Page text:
The search engine is a Google Custom search engine, configured to search directly in a public database of disinformation in order to find already existing debunking articles. This search engines (also available in French and in Spanish) provides results for the following resources:
Covid-19 debunk search in English:
Covid-19 debunk search in French:
Covid-19 debunk search in Spanish:
- Estimate impact and spread of disinformation
The second most important task for newsrooms is to be able to estimate the impact of the suspicious content they want to verify. . If they debunk it too soon, they might give more visibility to only marginal rumours. If they’re doing it too late, too many people might already believe in it and their debunk arrives too late.
This is why ,in order to only debunk stories that are starting to be massively shared, it is crucial to evaluate the impact of disinformation:
- how many times it is shared?
- where? on which platforms ?
- by whom?
The goal is to provide quickly to journalists, fact-checkers, civil society, means to retrieve meaningful data about the spread of COVID-19 misinformation such as:
- provide cross-network results to see if the disinformation they observe is present on multiple social platforms
- automatic information retrieval of lists and graphs of accounts / websites / hashtags promoting rumours and fake news, in order to find their origin (accounts, countries).
To address the first issue, during the hackathon we have set up a search engine providing occurences of a query (for instance a hashtag or a combination of terms such as “Coronavirus 5G”).
Figure 2: Even after its debunk, the hashtag #FilmYourHospital is still used. Through our search engine we can find several occurrences on Telegram and YouTube for instance, allowing journalists to research and investigate this thematic.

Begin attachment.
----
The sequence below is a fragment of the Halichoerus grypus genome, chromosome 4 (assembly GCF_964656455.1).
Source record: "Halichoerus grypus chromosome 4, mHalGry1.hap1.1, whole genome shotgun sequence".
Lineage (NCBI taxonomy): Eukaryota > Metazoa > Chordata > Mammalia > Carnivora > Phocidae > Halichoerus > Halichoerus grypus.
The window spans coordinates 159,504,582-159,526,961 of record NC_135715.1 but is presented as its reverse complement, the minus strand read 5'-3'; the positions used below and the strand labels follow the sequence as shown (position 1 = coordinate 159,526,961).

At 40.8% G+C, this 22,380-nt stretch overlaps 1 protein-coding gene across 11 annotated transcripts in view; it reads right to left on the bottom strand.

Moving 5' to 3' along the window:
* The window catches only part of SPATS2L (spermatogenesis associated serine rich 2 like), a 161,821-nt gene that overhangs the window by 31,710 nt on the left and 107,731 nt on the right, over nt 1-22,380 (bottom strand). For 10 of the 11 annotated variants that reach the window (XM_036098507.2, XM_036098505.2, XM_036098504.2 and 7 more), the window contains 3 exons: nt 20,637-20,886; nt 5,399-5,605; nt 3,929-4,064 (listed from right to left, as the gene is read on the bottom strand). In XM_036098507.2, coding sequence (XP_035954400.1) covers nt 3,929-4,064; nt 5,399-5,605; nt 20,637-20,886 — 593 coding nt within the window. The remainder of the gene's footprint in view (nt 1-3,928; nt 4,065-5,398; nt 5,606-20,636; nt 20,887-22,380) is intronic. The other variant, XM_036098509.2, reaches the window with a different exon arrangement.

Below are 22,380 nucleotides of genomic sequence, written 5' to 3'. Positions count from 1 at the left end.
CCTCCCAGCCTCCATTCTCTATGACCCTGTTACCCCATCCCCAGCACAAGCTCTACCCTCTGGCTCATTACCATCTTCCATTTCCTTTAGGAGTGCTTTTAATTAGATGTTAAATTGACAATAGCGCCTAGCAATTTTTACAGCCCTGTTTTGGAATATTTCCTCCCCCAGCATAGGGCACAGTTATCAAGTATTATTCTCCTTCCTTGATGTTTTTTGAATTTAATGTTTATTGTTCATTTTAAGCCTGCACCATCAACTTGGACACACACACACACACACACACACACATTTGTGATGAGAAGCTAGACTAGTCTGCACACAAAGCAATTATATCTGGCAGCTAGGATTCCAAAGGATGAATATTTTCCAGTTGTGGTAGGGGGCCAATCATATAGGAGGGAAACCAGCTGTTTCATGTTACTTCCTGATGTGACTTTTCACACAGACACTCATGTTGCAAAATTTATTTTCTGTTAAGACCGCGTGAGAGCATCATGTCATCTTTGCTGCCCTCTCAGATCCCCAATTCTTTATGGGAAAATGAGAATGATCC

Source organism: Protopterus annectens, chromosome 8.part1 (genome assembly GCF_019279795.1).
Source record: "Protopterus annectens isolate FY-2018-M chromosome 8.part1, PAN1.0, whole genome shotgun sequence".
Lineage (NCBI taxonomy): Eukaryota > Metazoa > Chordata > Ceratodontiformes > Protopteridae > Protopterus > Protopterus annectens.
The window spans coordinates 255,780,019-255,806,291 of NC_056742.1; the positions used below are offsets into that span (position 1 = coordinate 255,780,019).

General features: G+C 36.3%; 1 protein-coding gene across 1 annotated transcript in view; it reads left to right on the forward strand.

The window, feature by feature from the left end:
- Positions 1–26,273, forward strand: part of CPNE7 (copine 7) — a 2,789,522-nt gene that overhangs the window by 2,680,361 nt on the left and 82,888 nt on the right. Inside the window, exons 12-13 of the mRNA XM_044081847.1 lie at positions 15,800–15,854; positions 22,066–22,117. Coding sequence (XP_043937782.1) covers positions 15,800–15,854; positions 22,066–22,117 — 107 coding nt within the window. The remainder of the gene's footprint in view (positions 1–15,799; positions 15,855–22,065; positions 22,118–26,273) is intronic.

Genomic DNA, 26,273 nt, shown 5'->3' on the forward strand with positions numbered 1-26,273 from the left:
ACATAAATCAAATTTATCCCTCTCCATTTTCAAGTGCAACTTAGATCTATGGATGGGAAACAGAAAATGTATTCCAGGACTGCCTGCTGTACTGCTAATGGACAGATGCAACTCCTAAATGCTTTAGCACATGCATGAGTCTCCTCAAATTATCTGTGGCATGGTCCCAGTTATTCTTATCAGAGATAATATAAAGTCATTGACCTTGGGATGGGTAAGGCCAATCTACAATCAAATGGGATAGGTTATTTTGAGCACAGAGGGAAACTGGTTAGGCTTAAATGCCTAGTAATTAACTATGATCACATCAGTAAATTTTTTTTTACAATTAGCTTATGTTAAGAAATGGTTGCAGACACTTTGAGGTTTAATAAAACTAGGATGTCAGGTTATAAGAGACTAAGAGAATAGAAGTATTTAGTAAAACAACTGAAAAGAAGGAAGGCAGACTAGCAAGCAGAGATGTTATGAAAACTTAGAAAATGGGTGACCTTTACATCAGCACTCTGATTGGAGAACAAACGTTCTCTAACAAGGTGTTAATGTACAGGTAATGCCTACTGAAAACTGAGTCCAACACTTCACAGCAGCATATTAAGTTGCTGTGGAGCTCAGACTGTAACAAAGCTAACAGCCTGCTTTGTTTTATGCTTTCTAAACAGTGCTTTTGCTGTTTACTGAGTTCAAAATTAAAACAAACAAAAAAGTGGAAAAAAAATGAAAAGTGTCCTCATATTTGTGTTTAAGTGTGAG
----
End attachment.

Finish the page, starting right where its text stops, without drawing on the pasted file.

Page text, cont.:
This custom search engines provides public results on 10 social networks:
Cross Network search
To address the second issue, we’re developing within our plugin an improved Twitter analytics module that crawls quantitative data on how much a disinformation hashtag has been used and a visualisation of clusters of Twitter accounts spreading it.
By providing both quantitative and qualitative data, we want to support newsrooms in their assessment of sourcing and evaluating the impact of disinformation, and thus to be able to have stronger arguments when debunking it.
This Twitter Social Network Analytics tool will allow newsrooms to:
- Search a hashtag or an expression associated with disinformation on Twitter
- Visualise analytics around hashtags (number of tweets, retweets, keywords most associated, most influential accounts interacting with the hashtag, etc.)
- Visualise on a map and timeline how this hashtag has evolved in time, and what were the main clusters of discussion
You can see a demonstration of the whole tools hereunder:
Want to know more?
These new functionalities will be available in the next version of our verification plugin. Download the current version here:
If you want to test some of these functionalities? Contact us